Describing yourself as ‘a social media addict’ doesn’t usually inspire concern from other people. In fact, it’s frequently included in bio descriptions on Twitter and Instagram. Decorate your LinkedIn profile with such a claim and you may even find yourself receiving interest from media and publishing companies searching for a savvy digital native. But imagine if, one day, it’s not an accolade or joke at all – but a psychiatrist’s diagnosis?
Social media addiction has been a much-flouted term lately; maybe it’s because it’s January and users are looking to be more active and spend less time online, or maybe that’s because social media can have a negative impact on our mental well-being. But a growing body of research is seriously considering whether problematic and excessive social media usage could be pathological and, in turn, designated as a mental health disorder.
There are two established organisations which classify mental disorders – the World Health Organisation (WHO) and the American Psychiatric Association. Any alleged addiction needs to fit certain criteria before it’s considered pathological behaviour, and there needs to be a vast amount of research that confirms it. It was only announced in January 2018 that video gaming addiction – a problem as old as the internet itself – will be listed by the WHO as a disorder.
What’s especially interesting about this new classification is that one of the experts who has been researching it for decades – Mark Griffiths at Nottingham Trent University – has also been investigating gambling addictions, internet addictions and the excessive, perhaps even dangerous, use of social networking sites such as Facebook, Twitter and Instagram.
Screentime isn’t necessarily an accurate gauge for whether someone is using their favourite platforms problematically
“Do I believe that people can be so engrossed in social media that they neglect everything else in their life?” he asks. “I do think it can be potentially addictive.”
In his research, Griffiths has found that a technological compulsion like ‘social media addiction’ comes with all the behavioural signals that we might usually associate with chemical addictions, such as smoking or alcoholism. These include mood changes, social withdrawal, conflict and relapse.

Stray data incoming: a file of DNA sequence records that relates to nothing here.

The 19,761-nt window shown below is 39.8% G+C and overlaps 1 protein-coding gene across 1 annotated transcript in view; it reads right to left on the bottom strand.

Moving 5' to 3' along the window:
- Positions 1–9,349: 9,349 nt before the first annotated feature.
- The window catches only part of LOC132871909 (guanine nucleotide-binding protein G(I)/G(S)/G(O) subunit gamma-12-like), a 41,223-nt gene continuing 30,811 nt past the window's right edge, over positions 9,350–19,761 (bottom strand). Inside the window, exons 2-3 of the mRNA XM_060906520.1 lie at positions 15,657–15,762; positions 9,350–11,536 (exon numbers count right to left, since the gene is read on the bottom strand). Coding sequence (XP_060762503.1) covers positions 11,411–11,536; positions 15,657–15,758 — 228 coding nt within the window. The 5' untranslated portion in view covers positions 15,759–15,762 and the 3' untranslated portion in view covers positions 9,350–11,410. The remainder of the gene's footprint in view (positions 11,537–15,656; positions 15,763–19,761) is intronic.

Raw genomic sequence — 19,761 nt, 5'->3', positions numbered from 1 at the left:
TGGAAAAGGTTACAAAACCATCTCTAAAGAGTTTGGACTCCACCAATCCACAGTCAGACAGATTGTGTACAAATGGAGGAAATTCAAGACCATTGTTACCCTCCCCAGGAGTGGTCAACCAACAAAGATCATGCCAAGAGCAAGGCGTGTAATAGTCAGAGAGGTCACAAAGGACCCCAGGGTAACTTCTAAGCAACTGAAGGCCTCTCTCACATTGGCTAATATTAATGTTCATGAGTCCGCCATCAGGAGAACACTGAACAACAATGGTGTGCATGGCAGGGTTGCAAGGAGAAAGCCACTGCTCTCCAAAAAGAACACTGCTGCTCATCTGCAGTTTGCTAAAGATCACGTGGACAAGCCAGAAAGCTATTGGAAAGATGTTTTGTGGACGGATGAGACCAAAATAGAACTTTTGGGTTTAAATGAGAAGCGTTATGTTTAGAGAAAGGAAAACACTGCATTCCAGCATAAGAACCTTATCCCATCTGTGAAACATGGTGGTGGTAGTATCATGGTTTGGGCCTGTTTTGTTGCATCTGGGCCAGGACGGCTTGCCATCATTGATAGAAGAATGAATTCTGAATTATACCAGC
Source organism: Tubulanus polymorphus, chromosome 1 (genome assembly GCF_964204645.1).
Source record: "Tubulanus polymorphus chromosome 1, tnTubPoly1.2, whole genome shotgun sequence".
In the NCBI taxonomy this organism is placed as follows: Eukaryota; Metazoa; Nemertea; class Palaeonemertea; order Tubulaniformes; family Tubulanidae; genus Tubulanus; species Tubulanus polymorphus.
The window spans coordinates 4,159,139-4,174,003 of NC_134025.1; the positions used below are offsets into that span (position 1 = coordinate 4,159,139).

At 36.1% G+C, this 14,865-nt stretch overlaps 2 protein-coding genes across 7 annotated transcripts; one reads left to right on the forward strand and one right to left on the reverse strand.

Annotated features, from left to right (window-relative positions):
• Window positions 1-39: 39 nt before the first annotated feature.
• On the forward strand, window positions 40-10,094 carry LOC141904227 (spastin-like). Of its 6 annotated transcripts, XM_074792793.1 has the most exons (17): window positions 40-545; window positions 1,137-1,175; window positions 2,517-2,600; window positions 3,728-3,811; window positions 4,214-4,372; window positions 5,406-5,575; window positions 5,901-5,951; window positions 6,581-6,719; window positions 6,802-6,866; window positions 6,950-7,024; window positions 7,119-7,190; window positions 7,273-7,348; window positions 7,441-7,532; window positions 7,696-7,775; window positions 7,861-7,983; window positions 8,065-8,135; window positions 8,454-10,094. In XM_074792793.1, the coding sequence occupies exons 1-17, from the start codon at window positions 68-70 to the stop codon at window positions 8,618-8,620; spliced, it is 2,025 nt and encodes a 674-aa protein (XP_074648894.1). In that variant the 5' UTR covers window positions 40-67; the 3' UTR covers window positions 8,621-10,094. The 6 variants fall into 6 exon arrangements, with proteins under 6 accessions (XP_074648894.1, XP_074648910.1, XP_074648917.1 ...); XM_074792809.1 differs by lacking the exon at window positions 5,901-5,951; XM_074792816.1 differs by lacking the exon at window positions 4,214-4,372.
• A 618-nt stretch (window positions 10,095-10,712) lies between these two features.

The most important factor is whether a person can differentiate between healthy use and a relationship with social media sites that is negatively affecting their life.
“If I take video gaming, for example, I’ve come across a lot of very excessive gamers,” Griffiths explains, “but there’s little known negative, detrimental effects in their life. If they did that for two years then maybe obesity or being generally sedentary might bring on some health issues, but in terms of addiction? Excessive enthusiasms add to life and addictions take away from it.”
So, as long as that enthusiastic playing isn’t affecting an individual’s job or personal relationships, then there is no need for concern. Putting a time limit on social media use is, for Griffiths, “a bit of a red herring. You can have two people doing things identically – it makes a big difference if someone has a job, partner and two children.”
This suggests that screentime isn’t necessarily an accurate gauge for whether someone is using their favourite platforms problematically. When we polled BBC Future’s Twitter followers for what they thought was ‘too much’ time on social media, there was little consensus. Of course, our results were from a self-selecting sample so do not necessarily represent the general population, but they were nonetheless interesting.
Over a third (40%) of the 554 people who voted thought that more than two or three hours was too much, but we know that most people spend at least two hours social networking and messaging every day. The majority of internet users do not have pathological relationships with social media, which surely means that two or three hours probably isn’t too much at all. We know that over a third of UK 15-year-olds use the internet for six or more hours a day, with much of that time dedicated to social networking sites. Despite their heavy consumption, such heavy use does not mean these young people are mentally unwell. Time spent online is only one factor. There are clearly other things to consider.
So, if it’s not about the amount of time spent, what else might define social media addiction – or help us understand what sort of person might be most vulnerable to it?
Social media addiction is a long way from being designated as a mental disorder
Griffiths and his colleague Daria Kuss published the first ever review paper for what he calls SNS (social networking sites) addiction in 2011, at a time when there were only three papers on the subject. They found that extroverts appear to use these sites for social enhancement, whereas introverts use them for social compensation. They also found that more time spent on these sites involved less involvement with real-life communities. In 2014, in another overview paper, they added that SNS use provides continuous rewards; users may increase engagement with it to relieve dysphoric mood states, sometimes leading to psychological dependency.